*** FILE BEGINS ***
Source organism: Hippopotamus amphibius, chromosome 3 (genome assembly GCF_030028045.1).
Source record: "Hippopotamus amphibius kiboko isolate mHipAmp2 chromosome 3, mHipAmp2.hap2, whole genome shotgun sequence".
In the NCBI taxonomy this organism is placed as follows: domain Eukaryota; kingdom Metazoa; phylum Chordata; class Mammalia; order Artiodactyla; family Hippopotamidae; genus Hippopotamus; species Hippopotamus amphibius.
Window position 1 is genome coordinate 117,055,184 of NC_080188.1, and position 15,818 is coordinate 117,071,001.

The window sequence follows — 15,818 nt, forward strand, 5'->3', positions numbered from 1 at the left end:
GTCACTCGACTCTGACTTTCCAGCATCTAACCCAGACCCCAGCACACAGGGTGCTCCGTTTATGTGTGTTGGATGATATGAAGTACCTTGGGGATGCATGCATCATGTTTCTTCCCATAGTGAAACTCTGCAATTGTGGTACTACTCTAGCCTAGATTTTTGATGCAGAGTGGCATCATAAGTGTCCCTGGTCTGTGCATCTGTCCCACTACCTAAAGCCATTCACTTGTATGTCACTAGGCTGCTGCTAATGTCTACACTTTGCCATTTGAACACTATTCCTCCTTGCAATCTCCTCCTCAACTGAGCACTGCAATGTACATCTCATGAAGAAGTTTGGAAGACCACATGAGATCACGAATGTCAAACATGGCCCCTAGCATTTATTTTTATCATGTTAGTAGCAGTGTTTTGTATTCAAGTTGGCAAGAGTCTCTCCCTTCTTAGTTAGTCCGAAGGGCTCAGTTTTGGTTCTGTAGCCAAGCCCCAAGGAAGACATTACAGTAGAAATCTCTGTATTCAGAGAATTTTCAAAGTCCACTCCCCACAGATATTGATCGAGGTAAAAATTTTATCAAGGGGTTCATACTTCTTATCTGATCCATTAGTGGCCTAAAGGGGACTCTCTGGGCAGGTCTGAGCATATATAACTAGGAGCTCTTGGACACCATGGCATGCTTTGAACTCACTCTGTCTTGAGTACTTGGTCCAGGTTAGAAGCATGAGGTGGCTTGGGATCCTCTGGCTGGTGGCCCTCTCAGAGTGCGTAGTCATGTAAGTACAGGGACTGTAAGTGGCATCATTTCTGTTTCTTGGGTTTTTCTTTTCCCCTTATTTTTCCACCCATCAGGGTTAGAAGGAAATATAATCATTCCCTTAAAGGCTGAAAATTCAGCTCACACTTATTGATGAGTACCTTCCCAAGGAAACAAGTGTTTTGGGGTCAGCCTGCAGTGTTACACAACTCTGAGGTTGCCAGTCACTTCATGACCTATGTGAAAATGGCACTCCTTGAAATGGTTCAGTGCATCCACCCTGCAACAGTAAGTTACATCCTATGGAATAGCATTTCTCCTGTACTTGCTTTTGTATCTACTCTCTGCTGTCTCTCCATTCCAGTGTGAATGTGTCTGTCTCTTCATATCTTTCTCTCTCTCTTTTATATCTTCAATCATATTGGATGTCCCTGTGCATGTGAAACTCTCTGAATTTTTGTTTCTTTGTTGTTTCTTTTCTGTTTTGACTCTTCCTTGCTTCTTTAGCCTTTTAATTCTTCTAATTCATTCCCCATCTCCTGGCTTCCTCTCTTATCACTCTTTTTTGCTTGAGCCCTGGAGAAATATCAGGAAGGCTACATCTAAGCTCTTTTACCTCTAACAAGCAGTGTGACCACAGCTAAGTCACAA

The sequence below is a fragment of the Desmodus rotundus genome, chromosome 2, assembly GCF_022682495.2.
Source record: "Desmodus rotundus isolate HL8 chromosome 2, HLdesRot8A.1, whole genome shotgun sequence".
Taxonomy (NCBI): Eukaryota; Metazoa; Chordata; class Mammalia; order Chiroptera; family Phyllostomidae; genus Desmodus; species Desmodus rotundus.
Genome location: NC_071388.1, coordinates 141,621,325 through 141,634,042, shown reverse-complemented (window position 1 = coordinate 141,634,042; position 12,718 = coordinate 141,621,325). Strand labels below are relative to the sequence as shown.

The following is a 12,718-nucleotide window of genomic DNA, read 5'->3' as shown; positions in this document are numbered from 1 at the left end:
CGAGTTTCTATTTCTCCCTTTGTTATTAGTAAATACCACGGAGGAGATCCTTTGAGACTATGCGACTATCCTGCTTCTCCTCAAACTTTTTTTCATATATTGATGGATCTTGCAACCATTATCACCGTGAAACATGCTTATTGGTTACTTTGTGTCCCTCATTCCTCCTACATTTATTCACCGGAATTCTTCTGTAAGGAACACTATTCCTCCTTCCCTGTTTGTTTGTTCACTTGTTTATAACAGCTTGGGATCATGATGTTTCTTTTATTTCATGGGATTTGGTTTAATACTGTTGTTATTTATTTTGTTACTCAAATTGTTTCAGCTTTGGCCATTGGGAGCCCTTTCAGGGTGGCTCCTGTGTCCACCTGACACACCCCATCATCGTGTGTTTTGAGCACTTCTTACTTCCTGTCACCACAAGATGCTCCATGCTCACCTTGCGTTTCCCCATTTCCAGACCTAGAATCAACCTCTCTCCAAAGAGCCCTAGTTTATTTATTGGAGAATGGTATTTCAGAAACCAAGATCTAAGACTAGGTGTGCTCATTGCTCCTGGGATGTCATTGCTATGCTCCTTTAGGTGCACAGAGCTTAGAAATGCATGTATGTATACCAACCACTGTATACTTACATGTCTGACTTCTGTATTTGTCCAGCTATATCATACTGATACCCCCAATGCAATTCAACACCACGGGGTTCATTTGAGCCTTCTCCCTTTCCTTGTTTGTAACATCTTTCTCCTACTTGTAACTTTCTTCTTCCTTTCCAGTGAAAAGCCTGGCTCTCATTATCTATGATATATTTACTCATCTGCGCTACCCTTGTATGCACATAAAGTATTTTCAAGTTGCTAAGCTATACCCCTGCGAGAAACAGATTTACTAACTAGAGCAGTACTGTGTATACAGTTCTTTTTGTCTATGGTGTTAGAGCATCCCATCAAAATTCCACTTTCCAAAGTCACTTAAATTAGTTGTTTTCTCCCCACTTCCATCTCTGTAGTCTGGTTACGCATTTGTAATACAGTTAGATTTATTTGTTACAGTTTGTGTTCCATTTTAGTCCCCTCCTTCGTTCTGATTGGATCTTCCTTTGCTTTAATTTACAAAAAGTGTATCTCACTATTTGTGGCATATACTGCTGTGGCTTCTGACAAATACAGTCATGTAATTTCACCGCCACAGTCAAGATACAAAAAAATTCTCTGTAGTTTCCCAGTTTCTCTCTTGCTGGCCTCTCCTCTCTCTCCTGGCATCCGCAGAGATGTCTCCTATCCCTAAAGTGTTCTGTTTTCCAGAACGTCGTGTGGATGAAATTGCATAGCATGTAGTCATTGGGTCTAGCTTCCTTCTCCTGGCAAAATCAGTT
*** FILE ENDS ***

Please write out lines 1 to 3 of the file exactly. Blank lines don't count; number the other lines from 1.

Source organism: Hippopotamus amphibius, chromosome 3 (genome assembly GCF_030028045.1).
Source record: "Hippopotamus amphibius kiboko isolate mHipAmp2 chromosome 3, mHipAmp2.hap2, whole genome shotgun sequence".
In the NCBI taxonomy this organism is placed as follows: domain Eukaryota; kingdom Metazoa; phylum Chordata; class Mammalia; order Artiodactyla; family Hippopotamidae; genus Hippopotamus; species Hippopotamus amphibius.